I noticed something curious this week at the Wilshire/Vermont subway station—a bright orange bike that wasn’t locked. Normally, an unlocked bicycle in Los Angeles would take a moment for a thief to ride away with it. But this was no ordinary bike. That orange bicycle is one of a few dozen of Spin Bikeshare, a dockless bikeshare service.
Riders can use the Spin app to scan a QR code to unlock a bike. When the ride is over, the bike doesn’t need to be returned to a designated bikeshare dock. The rider only has to find a responsible place to park and locks the back wheel of the bike.
How does Spin Bikeshare compare to Metro Bikeshare?
The primary difference between the two bikesharing services is how and where they can be locked. Metro Bikes must be picked up and dropped off at a designated dock. Spin Bikes can be obtained wherever they can be found and don’t need to be returned to a specific location (Spin Bikes, oh where were you when I was in Philadelphia!?).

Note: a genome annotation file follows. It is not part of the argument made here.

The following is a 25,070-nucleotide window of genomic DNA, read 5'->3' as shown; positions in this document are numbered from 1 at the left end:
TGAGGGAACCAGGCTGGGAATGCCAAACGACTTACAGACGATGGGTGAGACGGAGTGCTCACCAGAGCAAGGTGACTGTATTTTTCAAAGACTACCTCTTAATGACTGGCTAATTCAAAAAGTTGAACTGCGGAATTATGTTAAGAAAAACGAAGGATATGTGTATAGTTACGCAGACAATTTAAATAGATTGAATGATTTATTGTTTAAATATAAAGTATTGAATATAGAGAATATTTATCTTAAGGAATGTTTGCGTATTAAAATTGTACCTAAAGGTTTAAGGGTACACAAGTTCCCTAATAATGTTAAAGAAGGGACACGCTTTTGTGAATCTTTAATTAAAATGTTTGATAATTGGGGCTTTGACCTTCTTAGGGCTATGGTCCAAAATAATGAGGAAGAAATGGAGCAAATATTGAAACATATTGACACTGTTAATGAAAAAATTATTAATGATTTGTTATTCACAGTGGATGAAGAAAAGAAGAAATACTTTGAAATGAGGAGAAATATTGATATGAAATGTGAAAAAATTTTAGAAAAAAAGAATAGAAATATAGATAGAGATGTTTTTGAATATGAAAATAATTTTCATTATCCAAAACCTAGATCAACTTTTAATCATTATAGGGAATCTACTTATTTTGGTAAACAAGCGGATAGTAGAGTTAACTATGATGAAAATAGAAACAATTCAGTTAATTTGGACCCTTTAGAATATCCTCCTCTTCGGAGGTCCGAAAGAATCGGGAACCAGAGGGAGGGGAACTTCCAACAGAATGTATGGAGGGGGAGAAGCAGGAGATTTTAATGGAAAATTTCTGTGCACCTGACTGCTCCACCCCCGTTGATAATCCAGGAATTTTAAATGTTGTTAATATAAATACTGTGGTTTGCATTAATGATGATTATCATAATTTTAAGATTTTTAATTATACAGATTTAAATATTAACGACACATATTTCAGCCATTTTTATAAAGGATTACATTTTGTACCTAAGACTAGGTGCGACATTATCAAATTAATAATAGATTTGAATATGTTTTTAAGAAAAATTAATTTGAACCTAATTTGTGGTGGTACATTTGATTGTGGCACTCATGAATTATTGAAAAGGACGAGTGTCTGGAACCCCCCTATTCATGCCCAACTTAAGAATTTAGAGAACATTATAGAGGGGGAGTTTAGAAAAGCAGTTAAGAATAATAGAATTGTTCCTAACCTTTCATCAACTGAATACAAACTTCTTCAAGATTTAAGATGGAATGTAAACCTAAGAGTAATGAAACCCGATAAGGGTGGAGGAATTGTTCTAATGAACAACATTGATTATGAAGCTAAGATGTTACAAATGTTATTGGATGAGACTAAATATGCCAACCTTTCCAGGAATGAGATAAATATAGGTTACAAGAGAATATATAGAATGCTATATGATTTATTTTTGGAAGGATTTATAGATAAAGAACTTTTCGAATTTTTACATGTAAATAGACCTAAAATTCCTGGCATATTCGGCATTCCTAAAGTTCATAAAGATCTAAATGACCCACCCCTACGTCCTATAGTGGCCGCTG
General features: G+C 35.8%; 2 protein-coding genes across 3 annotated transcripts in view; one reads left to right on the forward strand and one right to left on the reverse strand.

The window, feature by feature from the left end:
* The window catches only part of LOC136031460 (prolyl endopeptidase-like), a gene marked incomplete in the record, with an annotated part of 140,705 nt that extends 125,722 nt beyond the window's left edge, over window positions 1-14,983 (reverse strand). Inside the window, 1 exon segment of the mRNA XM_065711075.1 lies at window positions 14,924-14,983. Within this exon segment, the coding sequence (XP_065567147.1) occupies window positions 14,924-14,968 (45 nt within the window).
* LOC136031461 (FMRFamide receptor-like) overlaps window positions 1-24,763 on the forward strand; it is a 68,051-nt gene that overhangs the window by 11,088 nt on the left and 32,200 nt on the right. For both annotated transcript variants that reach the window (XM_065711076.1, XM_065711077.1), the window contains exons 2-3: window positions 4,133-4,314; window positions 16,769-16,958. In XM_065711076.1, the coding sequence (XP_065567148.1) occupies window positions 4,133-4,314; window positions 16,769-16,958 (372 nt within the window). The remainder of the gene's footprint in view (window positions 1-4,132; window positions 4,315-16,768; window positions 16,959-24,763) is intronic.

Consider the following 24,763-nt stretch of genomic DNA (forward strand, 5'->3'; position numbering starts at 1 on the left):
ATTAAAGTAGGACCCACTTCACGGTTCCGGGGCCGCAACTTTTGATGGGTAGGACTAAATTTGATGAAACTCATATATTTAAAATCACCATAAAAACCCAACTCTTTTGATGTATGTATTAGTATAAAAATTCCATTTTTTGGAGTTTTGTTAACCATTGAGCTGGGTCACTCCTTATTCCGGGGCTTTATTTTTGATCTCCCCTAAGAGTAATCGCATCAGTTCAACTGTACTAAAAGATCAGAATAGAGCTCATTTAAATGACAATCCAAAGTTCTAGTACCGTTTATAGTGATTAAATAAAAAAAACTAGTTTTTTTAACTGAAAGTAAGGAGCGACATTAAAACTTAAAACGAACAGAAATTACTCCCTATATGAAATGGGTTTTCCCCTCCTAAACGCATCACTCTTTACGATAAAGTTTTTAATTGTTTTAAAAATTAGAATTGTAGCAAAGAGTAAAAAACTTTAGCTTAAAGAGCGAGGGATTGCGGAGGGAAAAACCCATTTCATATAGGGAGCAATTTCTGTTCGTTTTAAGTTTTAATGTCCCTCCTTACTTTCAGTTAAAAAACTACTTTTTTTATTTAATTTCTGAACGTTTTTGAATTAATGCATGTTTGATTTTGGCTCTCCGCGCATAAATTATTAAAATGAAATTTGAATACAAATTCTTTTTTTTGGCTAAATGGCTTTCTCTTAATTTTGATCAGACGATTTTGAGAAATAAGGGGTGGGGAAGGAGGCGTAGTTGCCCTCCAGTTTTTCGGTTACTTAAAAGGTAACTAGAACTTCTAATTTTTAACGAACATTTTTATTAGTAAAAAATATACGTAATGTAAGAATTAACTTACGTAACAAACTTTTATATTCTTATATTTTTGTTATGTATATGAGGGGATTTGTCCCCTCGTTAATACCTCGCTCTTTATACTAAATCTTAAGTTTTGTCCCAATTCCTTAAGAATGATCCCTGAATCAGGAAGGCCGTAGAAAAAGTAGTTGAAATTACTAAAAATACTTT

The cost of a ride on a Spin Bike is quite appealing, at only $1 for a half hour. The price of a half hour ride on a Metro Bike is a less impressive $3.50.
I’m curious to see how the dockless service will thrive in Koreatown. It’s a neighborhood that’s no stranger to cluttered sidewalks. Will Spin Bike riders practice good citizenship and park the bikes in places that don’t clutter the walkways? And will the low price tag remain? Here’s hoping the price stays low as Spin Bikeshare continues to expand.
With that said, Koreatown is an ideal neighborhood for a bikeshare service, dockless or otherwise. The walkability rate is high and traffic is some of the worst in Los Angeles. There is no better way to quickly get around the neighborhood than by bike. Having a service available will encourage residents to give cycling a try, and hopefully encourage an expansion of bicycling infrastructure in the neighborhood.